In the late 1700’s or early 1800’s a new weapon emerged among the Plains Native Americans. It was called the Gunstock War Club and was one of the deadliest weapons in the Native American arsenal. There is no true pinpoint time in history that reveals where the Native Americans first came up with this design, but it is believed that the plains tribes learned it from either the eastern woodlands tribes or the constantly encroaching American settlers. Some Native American historians believe the design existed long before the settlers brought their muskets, but it’s hard to deny that the Gunstock War Club looks a lot like the stock of an old musket.
|Art by TL Jeffcoat|
Despite its appearances, the Gunstock War Club was not made from the leftover wood of a musket. The shape of the club was similar, but the stock would have been unreliable as a standard club. The curve where the hammer and ammo once was would crack and splinter too easily after just a few strikes. The Native Americans crafted their own Clubs using various woods in their regions with the thought of creating a true club in mind. The wood was cut and smoothed down into the shape of a musket’s stock, but was thinner around the edges to give it sharp corners like an ax. Then a blade was embedded into the point where a musket’s hammer would have been. The blade could be made from anything like bone, flint, or old knives purchased or taken from settlers. Once complete, the club weighed no more than two or three pounds (0.9 to 1.3 kilograms). I could not find any documented length but from pictures I would guess it was about two to two and a half feet (0.6 to 0.8 meters) in length.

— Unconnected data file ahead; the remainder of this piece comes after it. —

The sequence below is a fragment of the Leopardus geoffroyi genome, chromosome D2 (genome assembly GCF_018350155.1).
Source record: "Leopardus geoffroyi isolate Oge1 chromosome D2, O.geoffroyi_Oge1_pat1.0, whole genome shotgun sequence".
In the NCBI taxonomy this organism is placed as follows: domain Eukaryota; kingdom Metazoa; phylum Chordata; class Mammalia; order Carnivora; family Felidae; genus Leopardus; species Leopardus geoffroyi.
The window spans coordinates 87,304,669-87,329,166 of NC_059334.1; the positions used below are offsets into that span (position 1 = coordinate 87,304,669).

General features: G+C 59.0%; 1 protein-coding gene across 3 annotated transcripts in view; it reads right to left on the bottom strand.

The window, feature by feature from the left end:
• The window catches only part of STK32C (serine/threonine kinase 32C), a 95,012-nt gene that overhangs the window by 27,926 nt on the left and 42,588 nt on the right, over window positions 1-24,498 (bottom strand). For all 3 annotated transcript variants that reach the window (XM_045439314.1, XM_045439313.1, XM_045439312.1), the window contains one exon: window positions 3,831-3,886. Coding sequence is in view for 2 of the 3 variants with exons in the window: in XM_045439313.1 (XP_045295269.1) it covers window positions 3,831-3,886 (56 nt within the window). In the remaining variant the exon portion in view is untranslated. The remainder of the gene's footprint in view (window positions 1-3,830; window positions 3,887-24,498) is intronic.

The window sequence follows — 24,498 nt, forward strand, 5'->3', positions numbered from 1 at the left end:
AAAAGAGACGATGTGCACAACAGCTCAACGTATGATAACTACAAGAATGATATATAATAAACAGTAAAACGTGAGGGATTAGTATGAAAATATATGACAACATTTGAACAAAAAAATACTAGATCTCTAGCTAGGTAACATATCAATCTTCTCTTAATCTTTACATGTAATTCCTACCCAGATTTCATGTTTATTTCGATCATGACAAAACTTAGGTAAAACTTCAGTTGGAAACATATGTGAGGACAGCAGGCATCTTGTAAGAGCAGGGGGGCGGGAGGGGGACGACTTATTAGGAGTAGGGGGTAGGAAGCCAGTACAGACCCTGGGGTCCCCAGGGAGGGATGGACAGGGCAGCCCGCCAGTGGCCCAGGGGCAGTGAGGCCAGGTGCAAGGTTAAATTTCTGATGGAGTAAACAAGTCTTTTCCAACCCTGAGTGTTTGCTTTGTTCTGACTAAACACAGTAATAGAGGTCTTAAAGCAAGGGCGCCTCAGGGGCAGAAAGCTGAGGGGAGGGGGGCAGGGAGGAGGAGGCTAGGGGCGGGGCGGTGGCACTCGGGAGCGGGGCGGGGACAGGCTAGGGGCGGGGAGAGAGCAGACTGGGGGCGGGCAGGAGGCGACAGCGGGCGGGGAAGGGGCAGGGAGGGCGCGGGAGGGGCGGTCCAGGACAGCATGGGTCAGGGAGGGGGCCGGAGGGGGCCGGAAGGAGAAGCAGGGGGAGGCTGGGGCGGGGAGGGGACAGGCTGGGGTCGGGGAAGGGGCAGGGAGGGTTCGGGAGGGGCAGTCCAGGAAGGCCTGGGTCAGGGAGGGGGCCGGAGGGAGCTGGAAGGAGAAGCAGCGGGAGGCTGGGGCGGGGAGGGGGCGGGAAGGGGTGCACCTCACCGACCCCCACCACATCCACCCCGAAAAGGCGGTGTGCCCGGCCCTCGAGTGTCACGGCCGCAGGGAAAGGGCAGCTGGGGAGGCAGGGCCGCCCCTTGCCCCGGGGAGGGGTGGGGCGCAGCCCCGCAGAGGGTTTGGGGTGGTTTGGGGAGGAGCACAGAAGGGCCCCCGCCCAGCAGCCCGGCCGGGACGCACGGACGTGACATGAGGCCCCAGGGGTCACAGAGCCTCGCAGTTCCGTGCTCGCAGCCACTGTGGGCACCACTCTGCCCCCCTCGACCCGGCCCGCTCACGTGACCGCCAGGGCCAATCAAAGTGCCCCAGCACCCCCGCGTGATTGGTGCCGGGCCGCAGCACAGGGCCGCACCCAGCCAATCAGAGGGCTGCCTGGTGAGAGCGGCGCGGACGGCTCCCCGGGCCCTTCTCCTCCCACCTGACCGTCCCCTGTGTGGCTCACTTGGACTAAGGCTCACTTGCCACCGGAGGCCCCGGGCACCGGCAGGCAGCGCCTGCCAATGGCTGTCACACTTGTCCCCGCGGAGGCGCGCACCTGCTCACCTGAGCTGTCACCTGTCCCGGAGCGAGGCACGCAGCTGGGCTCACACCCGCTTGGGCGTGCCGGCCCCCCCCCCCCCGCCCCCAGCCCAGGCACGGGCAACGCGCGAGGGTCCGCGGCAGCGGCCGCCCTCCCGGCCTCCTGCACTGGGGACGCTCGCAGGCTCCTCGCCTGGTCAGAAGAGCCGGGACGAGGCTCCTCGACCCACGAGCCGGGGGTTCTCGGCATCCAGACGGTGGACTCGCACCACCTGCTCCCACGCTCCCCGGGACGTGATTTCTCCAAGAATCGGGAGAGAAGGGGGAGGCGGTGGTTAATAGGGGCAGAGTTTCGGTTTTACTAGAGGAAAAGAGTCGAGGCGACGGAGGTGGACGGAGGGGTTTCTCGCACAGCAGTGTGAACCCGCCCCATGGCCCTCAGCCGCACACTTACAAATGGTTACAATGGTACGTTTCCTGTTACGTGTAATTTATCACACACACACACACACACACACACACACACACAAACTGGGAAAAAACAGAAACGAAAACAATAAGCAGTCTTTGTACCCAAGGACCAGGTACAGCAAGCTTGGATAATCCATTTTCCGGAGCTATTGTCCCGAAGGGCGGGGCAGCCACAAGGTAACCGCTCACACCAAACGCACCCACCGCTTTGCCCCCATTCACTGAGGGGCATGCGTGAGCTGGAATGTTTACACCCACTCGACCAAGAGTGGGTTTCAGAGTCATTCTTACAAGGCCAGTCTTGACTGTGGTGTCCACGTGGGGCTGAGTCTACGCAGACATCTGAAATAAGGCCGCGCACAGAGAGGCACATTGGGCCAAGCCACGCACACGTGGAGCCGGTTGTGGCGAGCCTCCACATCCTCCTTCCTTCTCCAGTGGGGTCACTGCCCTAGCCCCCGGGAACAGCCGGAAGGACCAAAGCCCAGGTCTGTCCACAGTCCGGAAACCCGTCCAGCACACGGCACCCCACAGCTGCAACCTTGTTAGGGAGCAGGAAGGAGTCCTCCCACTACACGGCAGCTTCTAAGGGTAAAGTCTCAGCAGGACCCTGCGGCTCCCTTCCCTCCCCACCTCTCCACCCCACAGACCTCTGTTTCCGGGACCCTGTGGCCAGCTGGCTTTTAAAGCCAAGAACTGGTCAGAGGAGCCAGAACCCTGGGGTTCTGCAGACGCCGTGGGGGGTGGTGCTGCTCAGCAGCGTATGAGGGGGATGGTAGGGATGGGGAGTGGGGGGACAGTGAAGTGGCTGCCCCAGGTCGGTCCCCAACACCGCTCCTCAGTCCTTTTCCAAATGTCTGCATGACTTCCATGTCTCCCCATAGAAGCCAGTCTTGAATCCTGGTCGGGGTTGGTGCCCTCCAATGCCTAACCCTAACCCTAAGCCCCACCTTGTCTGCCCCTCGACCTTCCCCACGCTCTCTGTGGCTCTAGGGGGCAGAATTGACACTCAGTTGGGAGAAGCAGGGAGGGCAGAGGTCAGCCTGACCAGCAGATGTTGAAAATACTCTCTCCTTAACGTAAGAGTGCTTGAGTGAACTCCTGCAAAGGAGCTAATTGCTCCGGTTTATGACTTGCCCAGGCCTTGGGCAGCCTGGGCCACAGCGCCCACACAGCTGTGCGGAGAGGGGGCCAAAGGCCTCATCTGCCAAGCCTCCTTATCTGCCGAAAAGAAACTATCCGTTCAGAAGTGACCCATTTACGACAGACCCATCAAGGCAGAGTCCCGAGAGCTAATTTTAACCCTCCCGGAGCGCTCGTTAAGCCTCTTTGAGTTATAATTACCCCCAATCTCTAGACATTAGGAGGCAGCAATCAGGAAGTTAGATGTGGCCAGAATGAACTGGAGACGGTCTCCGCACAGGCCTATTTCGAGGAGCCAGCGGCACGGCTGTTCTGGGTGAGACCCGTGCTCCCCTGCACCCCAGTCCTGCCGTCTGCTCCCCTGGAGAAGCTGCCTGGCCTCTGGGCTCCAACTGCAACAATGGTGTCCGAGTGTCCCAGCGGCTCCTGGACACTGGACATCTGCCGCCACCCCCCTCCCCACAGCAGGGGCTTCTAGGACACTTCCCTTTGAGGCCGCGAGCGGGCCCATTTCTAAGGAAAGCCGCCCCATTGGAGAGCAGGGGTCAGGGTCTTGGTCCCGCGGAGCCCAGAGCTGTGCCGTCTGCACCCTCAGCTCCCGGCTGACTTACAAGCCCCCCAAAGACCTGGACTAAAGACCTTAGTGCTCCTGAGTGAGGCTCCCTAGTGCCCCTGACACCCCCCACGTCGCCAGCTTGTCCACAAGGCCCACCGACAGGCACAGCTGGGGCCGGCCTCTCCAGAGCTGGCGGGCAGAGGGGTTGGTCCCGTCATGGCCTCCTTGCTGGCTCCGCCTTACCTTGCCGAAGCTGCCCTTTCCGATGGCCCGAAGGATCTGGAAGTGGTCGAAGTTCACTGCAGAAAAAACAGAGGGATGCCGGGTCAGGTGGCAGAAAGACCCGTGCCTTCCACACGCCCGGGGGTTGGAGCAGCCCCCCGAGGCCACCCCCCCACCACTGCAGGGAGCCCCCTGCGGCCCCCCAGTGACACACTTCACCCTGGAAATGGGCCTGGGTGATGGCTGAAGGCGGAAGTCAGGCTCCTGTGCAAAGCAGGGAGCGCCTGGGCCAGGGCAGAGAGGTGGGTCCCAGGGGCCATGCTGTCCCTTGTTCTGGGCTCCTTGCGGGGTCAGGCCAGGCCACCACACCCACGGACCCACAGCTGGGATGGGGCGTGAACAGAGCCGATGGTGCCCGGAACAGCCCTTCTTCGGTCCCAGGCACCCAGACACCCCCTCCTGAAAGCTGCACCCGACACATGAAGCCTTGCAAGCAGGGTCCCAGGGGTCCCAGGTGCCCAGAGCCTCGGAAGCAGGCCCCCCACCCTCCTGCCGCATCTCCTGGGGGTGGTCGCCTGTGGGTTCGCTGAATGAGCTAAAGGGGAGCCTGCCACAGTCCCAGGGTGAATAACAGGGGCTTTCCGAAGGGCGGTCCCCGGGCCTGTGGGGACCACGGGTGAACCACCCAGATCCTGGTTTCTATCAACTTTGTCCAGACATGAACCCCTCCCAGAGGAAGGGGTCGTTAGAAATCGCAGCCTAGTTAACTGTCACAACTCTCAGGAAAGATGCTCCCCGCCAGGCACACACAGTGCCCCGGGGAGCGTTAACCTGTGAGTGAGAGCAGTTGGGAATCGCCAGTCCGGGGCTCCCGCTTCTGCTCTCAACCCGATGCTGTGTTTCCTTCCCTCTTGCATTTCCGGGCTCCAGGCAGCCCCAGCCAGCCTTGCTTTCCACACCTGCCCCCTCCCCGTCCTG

The Gunstock War Club held some prestige during its time and for certain tribes it is still a part of tradition. These days, the club is more ceremonial than anything and they are larger and covered in feathers and decorations. Many of the plains tribes that carried these in the 1800’s had a psychological advantage over tribes that did not. From a distance, the Gunstock War Club looked like a musket, so those tribes who had no firearms would be more intimidated at a glance. Psychological warfare is in every warrior culture. One of the biggest advantages to defeat your enemies is making them fear that you are superior. The sight of a hundred riders with what you see is muskets would be terrifying if you had none of your own.
I hope you enjoyed this edition of Weapons and Warriors, click here to view the entire catalog of weapons and cultures. Thank you, see you next week.